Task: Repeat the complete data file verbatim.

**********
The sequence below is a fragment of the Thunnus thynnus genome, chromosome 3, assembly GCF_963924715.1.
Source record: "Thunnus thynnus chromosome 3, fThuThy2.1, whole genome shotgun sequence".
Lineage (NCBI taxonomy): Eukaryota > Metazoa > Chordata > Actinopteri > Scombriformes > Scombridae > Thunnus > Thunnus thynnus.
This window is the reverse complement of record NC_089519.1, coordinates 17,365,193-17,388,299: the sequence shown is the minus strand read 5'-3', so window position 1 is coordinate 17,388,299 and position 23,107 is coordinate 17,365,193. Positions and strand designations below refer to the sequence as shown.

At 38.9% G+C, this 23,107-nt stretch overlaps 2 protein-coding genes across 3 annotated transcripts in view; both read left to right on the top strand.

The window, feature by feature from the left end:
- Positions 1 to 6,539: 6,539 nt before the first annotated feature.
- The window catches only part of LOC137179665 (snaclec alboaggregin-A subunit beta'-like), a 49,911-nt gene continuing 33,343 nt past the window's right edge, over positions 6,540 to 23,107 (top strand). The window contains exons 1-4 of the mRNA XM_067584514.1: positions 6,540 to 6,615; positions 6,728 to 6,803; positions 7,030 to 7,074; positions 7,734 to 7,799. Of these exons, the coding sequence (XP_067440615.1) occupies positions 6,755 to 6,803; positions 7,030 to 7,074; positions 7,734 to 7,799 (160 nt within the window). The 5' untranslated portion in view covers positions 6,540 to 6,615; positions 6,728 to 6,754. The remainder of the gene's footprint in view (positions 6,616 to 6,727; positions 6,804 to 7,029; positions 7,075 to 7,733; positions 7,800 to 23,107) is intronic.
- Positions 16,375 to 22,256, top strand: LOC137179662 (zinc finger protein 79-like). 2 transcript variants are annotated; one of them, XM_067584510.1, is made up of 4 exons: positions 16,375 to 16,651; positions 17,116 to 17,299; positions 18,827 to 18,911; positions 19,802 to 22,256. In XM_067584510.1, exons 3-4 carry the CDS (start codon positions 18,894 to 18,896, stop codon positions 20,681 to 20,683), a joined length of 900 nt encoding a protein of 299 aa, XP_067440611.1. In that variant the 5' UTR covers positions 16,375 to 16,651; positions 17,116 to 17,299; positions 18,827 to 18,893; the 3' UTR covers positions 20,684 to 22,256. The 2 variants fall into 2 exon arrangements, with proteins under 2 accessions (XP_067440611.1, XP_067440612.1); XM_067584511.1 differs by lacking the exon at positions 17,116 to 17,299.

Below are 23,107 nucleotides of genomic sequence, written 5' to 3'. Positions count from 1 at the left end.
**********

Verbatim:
The sequence below is a fragment of the Thunnus thynnus genome, chromosome 3, assembly GCF_963924715.1.
Source record: "Thunnus thynnus chromosome 3, fThuThy2.1, whole genome shotgun sequence".
Lineage (NCBI taxonomy): Eukaryota > Metazoa > Chordata > Actinopteri > Scombriformes > Scombridae > Thunnus > Thunnus thynnus.
This window is the reverse complement of record NC_089519.1, coordinates 17,365,193-17,388,299: the sequence shown is the minus strand read 5'-3', so window position 1 is coordinate 17,388,299 and position 23,107 is coordinate 17,365,193. Positions and strand designations below refer to the sequence as shown.

At 38.9% G+C, this 23,107-nt stretch overlaps 2 protein-coding genes across 3 annotated transcripts in view; both read left to right on the top strand.

The window, feature by feature from the left end:
- Positions 1 to 6,539: 6,539 nt before the first annotated feature.
- The window catches only part of LOC137179665 (snaclec alboaggregin-A subunit beta'-like), a 49,911-nt gene continuing 33,343 nt past the window's right edge, over positions 6,540 to 23,107 (top strand). The window contains exons 1-4 of the mRNA XM_067584514.1: positions 6,540 to 6,615; positions 6,728 to 6,803; positions 7,030 to 7,074; positions 7,734 to 7,799. Of these exons, the coding sequence (XP_067440615.1) occupies positions 6,755 to 6,803; positions 7,030 to 7,074; positions 7,734 to 7,799 (160 nt within the window). The 5' untranslated portion in view covers positions 6,540 to 6,615; positions 6,728 to 6,754. The remainder of the gene's footprint in view (positions 6,616 to 6,727; positions 6,804 to 7,029; positions 7,075 to 7,733; positions 7,800 to 23,107) is intronic.
- Positions 16,375 to 22,256, top strand: LOC137179662 (zinc finger protein 79-like). 2 transcript variants are annotated; one of them, XM_067584510.1, is made up of 4 exons: positions 16,375 to 16,651; positions 17,116 to 17,299; positions 18,827 to 18,911; positions 19,802 to 22,256. In XM_067584510.1, exons 3-4 carry the CDS (start codon positions 18,894 to 18,896, stop codon positions 20,681 to 20,683), a joined length of 900 nt encoding a protein of 299 aa, XP_067440611.1. In that variant the 5' UTR covers positions 16,375 to 16,651; positions 17,116 to 17,299; positions 18,827 to 18,893; the 3' UTR covers positions 20,684 to 22,256. The 2 variants fall into 2 exon arrangements, with proteins under 2 accessions (XP_067440611.1, XP_067440612.1); XM_067584511.1 differs by lacking the exon at positions 17,116 to 17,299.

Below are 23,107 nucleotides of genomic sequence, written 5' to 3'. Positions count from 1 at the left end.